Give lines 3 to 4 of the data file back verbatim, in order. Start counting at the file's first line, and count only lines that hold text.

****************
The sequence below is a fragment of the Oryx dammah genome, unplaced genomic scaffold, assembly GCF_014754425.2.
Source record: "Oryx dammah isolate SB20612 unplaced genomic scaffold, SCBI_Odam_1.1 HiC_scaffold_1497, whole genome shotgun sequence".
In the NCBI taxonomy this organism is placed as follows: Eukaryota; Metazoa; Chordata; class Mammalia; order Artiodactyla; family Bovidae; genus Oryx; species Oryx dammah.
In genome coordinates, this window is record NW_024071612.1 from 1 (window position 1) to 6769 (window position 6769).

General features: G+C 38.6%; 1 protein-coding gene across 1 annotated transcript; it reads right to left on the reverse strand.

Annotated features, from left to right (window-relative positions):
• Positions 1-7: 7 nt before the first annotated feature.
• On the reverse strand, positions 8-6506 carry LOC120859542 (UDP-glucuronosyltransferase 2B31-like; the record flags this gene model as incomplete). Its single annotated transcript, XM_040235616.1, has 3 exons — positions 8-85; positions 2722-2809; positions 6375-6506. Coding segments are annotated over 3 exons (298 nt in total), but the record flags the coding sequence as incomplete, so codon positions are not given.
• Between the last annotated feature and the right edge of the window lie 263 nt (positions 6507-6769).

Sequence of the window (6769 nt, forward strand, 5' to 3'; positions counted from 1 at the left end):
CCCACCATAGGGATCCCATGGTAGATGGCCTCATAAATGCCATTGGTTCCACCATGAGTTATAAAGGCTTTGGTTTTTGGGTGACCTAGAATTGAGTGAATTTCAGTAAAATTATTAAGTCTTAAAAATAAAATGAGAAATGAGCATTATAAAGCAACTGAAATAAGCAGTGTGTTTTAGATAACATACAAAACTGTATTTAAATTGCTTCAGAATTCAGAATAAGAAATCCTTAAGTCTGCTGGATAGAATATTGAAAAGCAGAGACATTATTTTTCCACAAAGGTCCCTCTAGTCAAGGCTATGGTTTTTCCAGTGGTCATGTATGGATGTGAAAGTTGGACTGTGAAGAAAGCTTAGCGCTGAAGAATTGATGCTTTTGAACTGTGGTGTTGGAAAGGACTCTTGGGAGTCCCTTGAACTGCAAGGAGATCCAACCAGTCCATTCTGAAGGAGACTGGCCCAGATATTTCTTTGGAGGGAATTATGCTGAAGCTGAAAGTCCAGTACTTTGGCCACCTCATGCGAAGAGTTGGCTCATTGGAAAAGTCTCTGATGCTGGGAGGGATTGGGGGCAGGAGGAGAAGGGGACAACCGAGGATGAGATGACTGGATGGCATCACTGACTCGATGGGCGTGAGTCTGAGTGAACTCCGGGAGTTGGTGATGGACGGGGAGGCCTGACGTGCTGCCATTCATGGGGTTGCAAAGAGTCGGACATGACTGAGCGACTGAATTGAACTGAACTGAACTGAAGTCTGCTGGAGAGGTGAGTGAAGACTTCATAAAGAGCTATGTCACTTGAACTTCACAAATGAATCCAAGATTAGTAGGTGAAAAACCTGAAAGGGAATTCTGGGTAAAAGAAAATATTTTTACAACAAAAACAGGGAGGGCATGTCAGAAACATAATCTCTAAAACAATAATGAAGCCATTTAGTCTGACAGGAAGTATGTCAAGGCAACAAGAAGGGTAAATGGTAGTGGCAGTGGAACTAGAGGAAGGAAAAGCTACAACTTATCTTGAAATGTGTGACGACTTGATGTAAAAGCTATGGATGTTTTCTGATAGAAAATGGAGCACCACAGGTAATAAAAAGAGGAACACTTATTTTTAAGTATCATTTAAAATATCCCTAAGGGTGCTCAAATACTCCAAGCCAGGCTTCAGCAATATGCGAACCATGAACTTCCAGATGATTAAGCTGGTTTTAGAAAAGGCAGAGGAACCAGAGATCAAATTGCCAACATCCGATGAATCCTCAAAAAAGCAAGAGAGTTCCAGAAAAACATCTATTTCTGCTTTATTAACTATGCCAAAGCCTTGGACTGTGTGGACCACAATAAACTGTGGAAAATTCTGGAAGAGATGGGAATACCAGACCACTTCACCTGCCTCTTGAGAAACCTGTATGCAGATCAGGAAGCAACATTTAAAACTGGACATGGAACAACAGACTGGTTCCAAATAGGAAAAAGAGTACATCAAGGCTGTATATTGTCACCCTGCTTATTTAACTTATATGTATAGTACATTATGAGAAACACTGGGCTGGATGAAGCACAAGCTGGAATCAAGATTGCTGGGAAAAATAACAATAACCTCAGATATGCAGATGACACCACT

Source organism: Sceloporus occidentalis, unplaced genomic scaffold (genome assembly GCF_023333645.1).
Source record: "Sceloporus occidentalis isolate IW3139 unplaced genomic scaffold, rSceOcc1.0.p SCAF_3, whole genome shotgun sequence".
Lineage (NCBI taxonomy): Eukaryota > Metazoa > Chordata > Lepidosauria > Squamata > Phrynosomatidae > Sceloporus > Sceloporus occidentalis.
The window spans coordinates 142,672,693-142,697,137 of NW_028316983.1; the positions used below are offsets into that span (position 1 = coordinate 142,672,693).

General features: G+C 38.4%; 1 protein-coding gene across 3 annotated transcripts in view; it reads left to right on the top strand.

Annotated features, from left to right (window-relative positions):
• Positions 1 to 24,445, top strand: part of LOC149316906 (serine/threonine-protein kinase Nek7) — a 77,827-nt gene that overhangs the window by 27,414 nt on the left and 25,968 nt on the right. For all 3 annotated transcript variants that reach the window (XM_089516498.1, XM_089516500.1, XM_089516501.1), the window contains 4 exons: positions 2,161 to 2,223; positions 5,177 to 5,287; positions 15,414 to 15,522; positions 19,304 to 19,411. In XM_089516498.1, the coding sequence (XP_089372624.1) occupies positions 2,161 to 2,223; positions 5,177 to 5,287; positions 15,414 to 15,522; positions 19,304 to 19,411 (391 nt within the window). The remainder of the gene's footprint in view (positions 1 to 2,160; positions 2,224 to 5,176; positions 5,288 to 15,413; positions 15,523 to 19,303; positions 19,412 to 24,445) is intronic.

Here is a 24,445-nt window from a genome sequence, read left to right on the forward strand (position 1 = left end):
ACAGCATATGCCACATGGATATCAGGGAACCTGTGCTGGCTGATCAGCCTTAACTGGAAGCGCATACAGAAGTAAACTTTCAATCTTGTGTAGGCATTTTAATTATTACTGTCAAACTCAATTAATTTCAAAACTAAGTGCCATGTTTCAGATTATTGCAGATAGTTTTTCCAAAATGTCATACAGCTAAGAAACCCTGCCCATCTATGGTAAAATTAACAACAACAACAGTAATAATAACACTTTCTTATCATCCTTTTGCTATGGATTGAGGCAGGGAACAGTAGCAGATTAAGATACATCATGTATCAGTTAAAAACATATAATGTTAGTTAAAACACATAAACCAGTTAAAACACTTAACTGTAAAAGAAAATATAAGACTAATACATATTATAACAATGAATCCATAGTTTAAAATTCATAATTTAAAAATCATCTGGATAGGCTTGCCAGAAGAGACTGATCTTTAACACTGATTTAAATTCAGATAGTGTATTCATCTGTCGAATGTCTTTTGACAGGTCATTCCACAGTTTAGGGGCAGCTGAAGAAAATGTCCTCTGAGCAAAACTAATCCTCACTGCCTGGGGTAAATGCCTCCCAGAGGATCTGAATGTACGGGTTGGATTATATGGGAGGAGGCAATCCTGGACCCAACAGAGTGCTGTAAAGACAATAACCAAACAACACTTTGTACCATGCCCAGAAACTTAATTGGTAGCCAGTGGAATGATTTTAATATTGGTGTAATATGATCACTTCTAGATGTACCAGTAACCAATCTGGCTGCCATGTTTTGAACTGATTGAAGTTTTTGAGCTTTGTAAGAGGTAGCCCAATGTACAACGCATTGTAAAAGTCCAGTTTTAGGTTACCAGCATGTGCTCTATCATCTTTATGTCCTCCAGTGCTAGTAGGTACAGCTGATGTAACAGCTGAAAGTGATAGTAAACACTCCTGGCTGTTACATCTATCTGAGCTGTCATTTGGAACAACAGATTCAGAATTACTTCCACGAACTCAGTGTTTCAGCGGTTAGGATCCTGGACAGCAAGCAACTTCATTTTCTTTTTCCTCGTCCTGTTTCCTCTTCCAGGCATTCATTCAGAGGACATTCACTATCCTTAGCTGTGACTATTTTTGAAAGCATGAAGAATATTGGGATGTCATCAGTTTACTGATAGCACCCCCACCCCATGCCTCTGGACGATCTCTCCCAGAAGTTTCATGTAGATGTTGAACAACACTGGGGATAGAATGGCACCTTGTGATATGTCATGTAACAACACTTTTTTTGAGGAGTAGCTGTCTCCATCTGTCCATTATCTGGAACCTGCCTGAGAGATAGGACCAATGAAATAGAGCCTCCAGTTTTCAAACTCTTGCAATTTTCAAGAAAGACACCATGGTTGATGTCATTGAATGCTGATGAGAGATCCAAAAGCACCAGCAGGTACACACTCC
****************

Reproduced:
In the NCBI taxonomy this organism is placed as follows: Eukaryota; Metazoa; Chordata; class Mammalia; order Artiodactyla; family Bovidae; genus Oryx; species Oryx dammah.
In genome coordinates, this window is record NW_024071612.1 from 1 (window position 1) to 6769 (window position 6769).